Wednesday, December 18, 2013

Elimination of Homosexuality from the DSM - An Old But Important Story

I follow Michael Blumenfield's blog Psychiatry Talk and his most recent post reminds us that homosexuality was eliminated as a diagnostic category from the DSM 40 years ago.  Incredibly he interviewed the President of the American Psychiatric Association at the time of this decision and has these interviews posted on his blog.  Many years ago, I encountered a piece done on This American Life that documented another side to the process.  In that discussion Robert Spitzer one of the main architects of the DSM was directly influenced by his attendance at a parallel meeting of gay and lesbian psychiatrists - informally self titled the GAYPA.  He was apparently struck by the fact that homosexuality did not confer any disability in terms of psychiatric careers or social functioning and advocated for eliminating it from the DSM.

Dr. Freedman's interview (especially recording 2 and 3) starts to talk about the issues raised by the Committee for Concerned Psychiatry.(paragraph 4).  The major issues of the day were opposing the Vietnam War and homosexuality as a disease.  Dr. Freedman accepted their offer to be a petition candidate to oppose the "old boy's club" approach to APA presidency.  He describes the 1972 APA Annual Meeting in Dallas where a  gay APA member gave a talk wearing a disguise about how the DSM definition had harmed him.  He received a standing ovation.

Dr. Freedman refers to Spitzer as the Chair of a Task Force to look into homosexuality.  He prepared a document that supported dropping homosexuality as a diagnosis.  At the same time the APA Board and members were strongly in favor of it.  It was debated in committees on nomenclature, research and reference committees in a process similar to the recent DSM-5 process.  The evidence to maintain the homosexuality was found to be unscientific, based on highly selected samples and it was rejected.  The decision was front page news in both the New York Times and Washington Post.  On December 16, 1999 the Washington Post selected the APA decision as one of the "stories of the century."

There was not complete consensus and two psychoanalysts insisted on a referendum at the next election and their petition was defeated by a margin of 2:1.  Dr. Freedman provided this information because of criticism that the APA Board and not the membership favored the elimination of homosexuality.  He points out in retrospect that there were other issues that he was focused on at the time including the theft of psychoanalytic records during the Watergate scandal and the reaction to that incident.  He also raised the issue of psychiatric abuse in the Soviet Union and interview detainees who had been inappropriately placed in psychiatric hospitals.  The APA contingent refused to travel to the USSR unless they would have access to patients in psychiatric hospitals and could interview them.  The Soviets sandbagged the process by presenting cases of severe chronic mental illness and not allowing interviews.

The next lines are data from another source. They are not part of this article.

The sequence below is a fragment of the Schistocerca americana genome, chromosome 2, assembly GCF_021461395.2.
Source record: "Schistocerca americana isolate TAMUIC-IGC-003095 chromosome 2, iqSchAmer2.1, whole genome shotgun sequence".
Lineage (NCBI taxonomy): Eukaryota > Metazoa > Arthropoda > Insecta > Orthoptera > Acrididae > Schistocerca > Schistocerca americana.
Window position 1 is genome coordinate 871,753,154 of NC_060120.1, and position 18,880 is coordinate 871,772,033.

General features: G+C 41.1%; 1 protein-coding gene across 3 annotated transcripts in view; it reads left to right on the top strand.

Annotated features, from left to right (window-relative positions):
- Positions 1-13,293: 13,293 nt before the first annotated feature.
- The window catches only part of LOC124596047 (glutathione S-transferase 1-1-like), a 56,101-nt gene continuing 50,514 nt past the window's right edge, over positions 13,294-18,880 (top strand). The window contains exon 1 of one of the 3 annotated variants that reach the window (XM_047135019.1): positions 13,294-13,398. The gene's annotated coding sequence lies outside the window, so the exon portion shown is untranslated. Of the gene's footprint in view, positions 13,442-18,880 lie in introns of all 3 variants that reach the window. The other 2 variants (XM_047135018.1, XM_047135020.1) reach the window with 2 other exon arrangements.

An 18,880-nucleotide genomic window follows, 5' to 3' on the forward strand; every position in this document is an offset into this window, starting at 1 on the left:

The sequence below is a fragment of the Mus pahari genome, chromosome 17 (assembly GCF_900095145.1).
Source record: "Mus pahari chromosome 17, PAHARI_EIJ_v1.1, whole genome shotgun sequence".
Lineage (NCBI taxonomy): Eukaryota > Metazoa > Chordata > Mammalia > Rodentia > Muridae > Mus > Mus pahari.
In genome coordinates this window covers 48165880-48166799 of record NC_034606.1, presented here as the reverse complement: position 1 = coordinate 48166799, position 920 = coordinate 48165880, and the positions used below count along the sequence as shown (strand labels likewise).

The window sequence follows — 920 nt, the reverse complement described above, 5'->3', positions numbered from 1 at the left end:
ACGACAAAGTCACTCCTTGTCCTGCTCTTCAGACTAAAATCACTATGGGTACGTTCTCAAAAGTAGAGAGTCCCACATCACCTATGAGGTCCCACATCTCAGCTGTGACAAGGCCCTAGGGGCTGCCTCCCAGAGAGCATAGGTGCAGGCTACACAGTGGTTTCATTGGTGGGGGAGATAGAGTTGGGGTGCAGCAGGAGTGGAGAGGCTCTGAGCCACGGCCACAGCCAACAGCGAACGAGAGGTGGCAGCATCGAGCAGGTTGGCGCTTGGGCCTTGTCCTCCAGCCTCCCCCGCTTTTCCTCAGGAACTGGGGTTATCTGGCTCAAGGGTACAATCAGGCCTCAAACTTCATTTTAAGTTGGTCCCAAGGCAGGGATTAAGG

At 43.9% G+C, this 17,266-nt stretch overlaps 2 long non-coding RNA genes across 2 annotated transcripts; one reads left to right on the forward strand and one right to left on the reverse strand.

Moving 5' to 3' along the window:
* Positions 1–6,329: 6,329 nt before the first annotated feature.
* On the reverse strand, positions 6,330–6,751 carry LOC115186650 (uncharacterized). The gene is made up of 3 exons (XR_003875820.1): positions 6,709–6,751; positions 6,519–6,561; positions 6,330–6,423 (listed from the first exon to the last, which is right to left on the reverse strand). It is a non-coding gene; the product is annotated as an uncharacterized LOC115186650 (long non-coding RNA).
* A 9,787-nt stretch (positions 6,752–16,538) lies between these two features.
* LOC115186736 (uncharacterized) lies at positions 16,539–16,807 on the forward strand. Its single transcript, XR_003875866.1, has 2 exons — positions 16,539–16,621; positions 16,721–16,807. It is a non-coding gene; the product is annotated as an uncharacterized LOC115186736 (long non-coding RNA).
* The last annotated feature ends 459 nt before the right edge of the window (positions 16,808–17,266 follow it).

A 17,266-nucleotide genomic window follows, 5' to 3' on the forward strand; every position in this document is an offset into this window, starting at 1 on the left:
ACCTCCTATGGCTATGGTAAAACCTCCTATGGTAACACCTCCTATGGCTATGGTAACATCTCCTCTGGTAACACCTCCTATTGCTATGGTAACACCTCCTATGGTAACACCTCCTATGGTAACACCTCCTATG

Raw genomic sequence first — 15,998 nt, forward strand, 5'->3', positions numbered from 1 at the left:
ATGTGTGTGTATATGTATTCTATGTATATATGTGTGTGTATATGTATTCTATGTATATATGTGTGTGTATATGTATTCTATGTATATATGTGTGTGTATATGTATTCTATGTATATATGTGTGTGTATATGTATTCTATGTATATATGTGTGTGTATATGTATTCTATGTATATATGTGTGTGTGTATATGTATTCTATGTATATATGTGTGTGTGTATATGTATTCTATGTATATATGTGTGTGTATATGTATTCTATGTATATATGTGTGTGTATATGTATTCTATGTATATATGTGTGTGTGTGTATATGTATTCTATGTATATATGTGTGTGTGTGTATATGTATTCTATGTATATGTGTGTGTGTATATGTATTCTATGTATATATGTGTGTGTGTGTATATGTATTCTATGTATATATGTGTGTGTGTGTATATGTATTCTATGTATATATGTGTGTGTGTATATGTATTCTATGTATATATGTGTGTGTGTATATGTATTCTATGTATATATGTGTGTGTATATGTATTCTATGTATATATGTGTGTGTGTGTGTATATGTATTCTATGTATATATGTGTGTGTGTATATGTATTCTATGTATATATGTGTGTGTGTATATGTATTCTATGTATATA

The 81 Words piece is given primarily by Alix Spiegel, the granddaughter of John Spiegel a past President of the APA.  At the time of this decision he was President Elect of the APA.  She waxes rhetorical at times about psychiatry but I won't dwell on those details.  They are minor in comparison with a well researched human interest story about the parallel stories that factored into this decision. She also discusses a parallel story within her family based on the occurrences at the time.

At the time that Dr. Spitzer decided to eliminate homosexuality as a diagnostic category he was probably early in his career in terms of designing diagnostic criteria and extending the DSM technology. He has described that process as basically reviewing literature, talking with experts and trying to type up a notecard with the criteria for that disorder. The MPR piece described his process with regard to the homosexuality question as more complex. He first met with a gay activist and wanted to understand that viewpoint. Several months later he arranged for three gay activists to present their case to the DSM nomenclature committee. A forum was organized at the 1973 APA Convention in Honolulu with an open debate between the analysts supporting homosexuality as a diagnosis, a faction of psychiatrists who did not, and Ronald Gold, the gay activist who befriended Spitzer. The event that led to the redraft that evening was Spitzer's attendance at the GAYPA party later that evening. After stating that he did not know any gay psychiatrists, he saw many notable psychiatrists at that meeting and went back to his hotel and redrafted the DSM criteria.